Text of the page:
milk

Maps

V-13907G


Dots represent collection locations. Colours and colour key show the frequencies of the LP phenotype estimated by surface interpolation. Taken from supplementary Figure 2 of Liebert et al 2017

V-13910T


Dots represent collection locations. Colours and colour key show the frequencies of the LP phenotype estimated by surface interpolation. Taken from supplementary Figure 2 of Liebert et al 2017

V-13915G


Dots represent collection locations. Colours and colour key show the frequencies of the LP phenotype estimated by surface interpolation. Taken from supplementary Figure 2 of Liebert et al 2017

V-14009G


Dots represent collection locations. Colours and colour key show the frequencies of the LP phenotype estimated by surface interpolation. Taken from supplementary Figure 2 of Liebert et al 2017

V-14010C


Dots represent collection locations. Colours and colour key show the frequencies of the LP phenotype estimated by surface interpolation. Taken from supplementary Figure 2 of Liebert et al 2017

Fig1


Dots represent collection locations. Colours and colour key show the frequencies of the LP phenotype estimated by surface interpolation. Taken from Itan et al 2010

-14,010 G>C, -13,915 T>G, -13,907 C>G, and -13,910 C>T
Fig.2


LP frequency prediction assumes Hardy-Weinberg equilibrium and dominance. Crosses represent collection locations where all 4 currently known LP-associated alleles were genotyped, and diamonds represent collection locations where the only data on the -13,910 C>T allele is available. Colour key shows the predicted LP phenotype frequencies estimated by surface interpolation. Taken from Itan et al 2010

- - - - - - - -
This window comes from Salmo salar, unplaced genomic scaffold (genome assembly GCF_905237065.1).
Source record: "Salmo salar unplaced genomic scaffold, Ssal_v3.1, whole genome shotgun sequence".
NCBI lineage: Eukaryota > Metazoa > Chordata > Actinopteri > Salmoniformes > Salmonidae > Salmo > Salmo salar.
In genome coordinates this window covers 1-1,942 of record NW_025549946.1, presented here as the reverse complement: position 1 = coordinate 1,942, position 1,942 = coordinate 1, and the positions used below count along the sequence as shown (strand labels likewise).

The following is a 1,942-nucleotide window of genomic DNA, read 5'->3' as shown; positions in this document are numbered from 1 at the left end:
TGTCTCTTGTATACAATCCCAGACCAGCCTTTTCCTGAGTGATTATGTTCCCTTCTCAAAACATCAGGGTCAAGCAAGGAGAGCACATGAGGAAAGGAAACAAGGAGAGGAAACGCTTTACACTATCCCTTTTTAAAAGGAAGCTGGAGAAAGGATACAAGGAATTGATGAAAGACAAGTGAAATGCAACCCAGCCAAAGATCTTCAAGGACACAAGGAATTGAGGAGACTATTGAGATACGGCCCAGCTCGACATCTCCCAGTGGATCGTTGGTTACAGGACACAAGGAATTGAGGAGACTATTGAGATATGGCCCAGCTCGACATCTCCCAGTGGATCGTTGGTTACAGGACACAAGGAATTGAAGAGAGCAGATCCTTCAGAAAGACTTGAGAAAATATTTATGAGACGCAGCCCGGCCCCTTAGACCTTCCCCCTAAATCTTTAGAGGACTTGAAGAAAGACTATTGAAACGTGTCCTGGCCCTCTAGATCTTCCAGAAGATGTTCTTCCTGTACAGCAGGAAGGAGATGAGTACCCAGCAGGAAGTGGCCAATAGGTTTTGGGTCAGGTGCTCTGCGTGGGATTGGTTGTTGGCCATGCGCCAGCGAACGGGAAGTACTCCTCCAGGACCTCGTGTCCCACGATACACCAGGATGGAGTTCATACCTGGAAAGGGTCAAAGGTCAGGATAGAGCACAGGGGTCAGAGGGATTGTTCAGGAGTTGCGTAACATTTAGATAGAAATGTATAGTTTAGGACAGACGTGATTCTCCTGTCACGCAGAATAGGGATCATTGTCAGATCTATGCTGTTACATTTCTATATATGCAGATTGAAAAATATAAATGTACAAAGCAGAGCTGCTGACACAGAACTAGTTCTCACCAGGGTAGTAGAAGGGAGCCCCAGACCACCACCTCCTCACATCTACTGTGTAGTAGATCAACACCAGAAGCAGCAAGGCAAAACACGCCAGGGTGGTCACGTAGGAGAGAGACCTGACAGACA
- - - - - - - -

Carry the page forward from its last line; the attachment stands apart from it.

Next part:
Fig.3


LP frequency prediction assumes Hardy-Weinberg equilibrium and dominance. Stars represent collection locations. Colour key shows the predicted LP phenotype frequencies estimated by surface interpolation. Taken from Itan et al 2010

Fig 4

Predicted Old World LP phenotype frequencies based on frequency data for the currently known LP associated allelic variants, excluding the -13,910 C>T allele. LP frequency prediction assumes Hardy-Weinberg equilibrium and dominance. Crosses represent collection locations. Colour key shows the predicted LP phenotype frequencies estimated by surface interpolation. Taken from Itan et al 2010

Fig.5


Old World LP genotype-phenotype correlation, obtained by calculating the quantitative difference between observed LP phenotype frequency and that predicted using frequency data on all 4 LP-associated alleles. Positive and negative values represent cases of LP-correlated genotype under- and over-predicting the LP phenotype, respectively. Dots represent LP phenotype collection locations, crosses represent data collection locations for all currently known 4 LP-correlated alleles, and diamonds represent -13,910 C>T only data collection locations. Colour key shows the values of the predicted LP phenotype frequencies (Figure 2) subtracted from the observed LP phenotype frequencies (Figure 1). Taken from Itan et al 2010

Fig6


Old World LP genotype-phenotype correlation, obtained by the GenoPheno Monte Carlo test. Dots represent LP phenotype data collection locations, crosses represent data collection locations for all currently known 4 LP-correlated alleles, and diamonds represent collection locations for data on -13,910 C>T only. Colour key shows the p value obtained by the GenoPheno test. Red colour represents values of p<0.01, indicating a highly significant lack of correlation, yellow colour represents values of 0.01≤p<0.05, indicating a significant lack of correlation, and blue colour represents values of p≥0.05, indicating no significant lack of correlation. Taken from Itan et al 2010